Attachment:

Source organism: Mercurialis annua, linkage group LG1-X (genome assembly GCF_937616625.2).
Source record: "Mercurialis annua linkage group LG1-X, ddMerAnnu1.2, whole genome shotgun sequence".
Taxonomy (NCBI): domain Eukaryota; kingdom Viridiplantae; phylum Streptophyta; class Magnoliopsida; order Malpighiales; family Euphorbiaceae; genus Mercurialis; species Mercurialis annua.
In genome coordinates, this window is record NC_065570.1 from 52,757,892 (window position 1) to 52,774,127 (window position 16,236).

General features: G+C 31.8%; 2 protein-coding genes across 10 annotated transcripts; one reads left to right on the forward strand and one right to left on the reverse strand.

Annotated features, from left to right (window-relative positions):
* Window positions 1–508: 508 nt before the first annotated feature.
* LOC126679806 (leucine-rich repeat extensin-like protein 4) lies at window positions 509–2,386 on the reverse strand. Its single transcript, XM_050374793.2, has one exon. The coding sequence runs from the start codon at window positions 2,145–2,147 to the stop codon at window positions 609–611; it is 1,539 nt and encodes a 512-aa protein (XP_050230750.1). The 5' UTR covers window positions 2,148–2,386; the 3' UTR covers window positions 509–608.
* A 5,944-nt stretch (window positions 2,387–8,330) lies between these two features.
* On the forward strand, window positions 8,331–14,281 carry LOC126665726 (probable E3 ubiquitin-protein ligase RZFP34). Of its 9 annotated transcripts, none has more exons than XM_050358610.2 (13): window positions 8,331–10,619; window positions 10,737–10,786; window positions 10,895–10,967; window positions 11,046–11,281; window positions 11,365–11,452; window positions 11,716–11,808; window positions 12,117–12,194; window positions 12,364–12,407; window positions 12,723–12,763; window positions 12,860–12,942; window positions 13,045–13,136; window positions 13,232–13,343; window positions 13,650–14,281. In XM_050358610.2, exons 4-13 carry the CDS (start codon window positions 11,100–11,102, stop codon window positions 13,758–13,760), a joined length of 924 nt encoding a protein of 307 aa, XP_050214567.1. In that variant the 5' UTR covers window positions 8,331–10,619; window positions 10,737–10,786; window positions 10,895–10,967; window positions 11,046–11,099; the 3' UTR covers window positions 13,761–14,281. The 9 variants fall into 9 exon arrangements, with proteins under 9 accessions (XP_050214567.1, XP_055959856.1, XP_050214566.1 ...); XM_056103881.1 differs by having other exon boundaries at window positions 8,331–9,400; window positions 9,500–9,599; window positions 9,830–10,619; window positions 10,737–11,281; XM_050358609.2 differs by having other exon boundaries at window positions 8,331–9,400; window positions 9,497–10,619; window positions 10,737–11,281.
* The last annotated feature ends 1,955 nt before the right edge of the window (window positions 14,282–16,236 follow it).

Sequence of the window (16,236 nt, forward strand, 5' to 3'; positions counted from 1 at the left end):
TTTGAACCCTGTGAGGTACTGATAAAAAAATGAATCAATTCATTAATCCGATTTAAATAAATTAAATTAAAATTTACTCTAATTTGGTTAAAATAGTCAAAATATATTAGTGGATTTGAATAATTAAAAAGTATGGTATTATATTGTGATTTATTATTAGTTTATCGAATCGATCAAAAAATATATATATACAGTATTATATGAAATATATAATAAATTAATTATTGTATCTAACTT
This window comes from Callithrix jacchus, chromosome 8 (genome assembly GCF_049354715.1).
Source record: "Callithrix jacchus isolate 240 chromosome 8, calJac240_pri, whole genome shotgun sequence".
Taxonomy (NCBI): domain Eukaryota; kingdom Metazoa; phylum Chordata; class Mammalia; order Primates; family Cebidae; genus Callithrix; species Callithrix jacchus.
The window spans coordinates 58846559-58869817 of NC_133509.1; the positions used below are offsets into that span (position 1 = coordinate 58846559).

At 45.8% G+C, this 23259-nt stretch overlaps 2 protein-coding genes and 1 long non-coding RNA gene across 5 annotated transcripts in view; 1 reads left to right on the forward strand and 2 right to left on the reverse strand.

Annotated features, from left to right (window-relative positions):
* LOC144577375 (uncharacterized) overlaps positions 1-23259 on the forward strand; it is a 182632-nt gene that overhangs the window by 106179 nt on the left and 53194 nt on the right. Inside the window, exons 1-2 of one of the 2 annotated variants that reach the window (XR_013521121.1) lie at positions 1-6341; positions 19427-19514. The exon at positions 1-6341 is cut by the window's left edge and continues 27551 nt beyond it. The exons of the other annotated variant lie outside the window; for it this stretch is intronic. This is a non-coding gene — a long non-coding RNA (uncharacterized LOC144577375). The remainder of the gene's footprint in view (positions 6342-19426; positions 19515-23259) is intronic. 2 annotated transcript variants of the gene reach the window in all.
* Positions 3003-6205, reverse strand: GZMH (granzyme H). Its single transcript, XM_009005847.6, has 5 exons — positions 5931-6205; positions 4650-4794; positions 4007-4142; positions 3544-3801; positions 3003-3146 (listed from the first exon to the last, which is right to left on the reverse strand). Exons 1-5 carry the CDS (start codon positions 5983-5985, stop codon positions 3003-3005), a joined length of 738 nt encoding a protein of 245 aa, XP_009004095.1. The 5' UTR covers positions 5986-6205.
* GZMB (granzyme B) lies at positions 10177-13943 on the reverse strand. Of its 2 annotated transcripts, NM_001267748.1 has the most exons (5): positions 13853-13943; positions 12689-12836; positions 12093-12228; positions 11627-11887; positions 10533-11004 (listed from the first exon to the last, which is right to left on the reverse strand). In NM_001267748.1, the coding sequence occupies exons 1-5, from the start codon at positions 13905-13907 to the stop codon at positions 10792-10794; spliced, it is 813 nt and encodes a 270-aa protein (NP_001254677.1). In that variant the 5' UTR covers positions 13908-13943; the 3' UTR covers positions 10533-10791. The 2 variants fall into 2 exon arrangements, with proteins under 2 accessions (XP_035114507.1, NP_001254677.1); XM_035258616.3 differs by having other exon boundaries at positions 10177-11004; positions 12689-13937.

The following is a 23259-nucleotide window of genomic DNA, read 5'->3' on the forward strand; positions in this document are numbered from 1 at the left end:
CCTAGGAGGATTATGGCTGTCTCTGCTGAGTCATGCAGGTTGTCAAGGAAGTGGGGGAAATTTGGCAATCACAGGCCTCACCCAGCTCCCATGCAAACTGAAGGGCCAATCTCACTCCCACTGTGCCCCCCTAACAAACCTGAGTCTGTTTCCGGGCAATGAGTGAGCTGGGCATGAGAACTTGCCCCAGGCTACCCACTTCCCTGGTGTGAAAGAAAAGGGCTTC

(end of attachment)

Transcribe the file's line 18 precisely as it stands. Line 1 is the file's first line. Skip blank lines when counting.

At 45.8% G+C, this 23259-nt stretch overlaps 2 protein-coding genes and 1 long non-coding RNA gene across 5 annotated transcripts in view; 1 reads left to right on the forward strand and 2 right to left on the reverse strand.